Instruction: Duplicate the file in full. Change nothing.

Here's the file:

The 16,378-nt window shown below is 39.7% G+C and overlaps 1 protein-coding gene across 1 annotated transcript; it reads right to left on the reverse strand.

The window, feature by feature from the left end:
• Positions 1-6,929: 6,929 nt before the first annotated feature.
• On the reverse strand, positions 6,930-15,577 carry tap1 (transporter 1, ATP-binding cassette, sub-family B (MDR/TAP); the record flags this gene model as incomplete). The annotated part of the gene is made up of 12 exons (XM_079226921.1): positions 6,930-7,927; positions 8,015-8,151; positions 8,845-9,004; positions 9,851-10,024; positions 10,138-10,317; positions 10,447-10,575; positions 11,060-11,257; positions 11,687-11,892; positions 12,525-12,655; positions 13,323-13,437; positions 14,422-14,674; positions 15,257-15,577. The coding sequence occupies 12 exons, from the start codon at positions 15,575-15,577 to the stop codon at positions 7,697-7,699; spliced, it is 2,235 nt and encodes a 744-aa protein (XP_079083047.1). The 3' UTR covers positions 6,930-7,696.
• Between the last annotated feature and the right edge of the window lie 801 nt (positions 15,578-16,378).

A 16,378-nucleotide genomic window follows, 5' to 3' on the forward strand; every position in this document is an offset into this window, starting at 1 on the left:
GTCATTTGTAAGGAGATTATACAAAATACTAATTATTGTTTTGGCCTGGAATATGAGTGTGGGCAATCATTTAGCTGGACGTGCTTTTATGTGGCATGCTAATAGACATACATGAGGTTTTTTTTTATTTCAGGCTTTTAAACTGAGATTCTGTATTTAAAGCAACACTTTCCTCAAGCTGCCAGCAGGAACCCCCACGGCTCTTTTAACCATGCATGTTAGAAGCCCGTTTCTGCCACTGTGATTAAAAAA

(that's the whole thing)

The 16,378-nt window shown below is 39.7% G+C and overlaps 1 protein-coding gene across 1 annotated transcript; it reads right to left on the reverse strand.

The window, feature by feature from the left end:
• Positions 1-6,929: 6,929 nt before the first annotated feature.
• On the reverse strand, positions 6,930-15,577 carry tap1 (transporter 1, ATP-binding cassette, sub-family B (MDR/TAP); the record flags this gene model as incomplete). The annotated part of the gene is made up of 12 exons (XM_079226921.1): positions 6,930-7,927; positions 8,015-8,151; positions 8,845-9,004; positions 9,851-10,024; positions 10,138-10,317; positions 10,447-10,575; positions 11,060-11,257; positions 11,687-11,892; positions 12,525-12,655; positions 13,323-13,437; positions 14,422-14,674; positions 15,257-15,577. The coding sequence occupies 12 exons, from the start codon at positions 15,575-15,577 to the stop codon at positions 7,697-7,699; spliced, it is 2,235 nt and encodes a 744-aa protein (XP_079083047.1). The 3' UTR covers positions 6,930-7,696.
• Between the last annotated feature and the right edge of the window lie 801 nt (positions 15,578-16,378).

A 16,378-nucleotide genomic window follows, 5' to 3' on the forward strand; every position in this document is an offset into this window, starting at 1 on the left:
GTCATTTGTAAGGAGATTATACAAAATACTAATTATTGTTTTGGCCTGGAATATGAGTGTGGGCAATCATTTAGCTGGACGTGCTTTTATGTGGCATGCTAATAGACATACATGAGGTTTTTTTTTATTTCAGGCTTTTAAACTGAGATTCTGTATTTAAAGCAACACTTTCCTCAAGCTGCCAGCAGGAACCCCCACGGCTCTTTTAACCATGCATGTTAGAAGCCCGTTTCTGCCACTGTGATTAAAAAA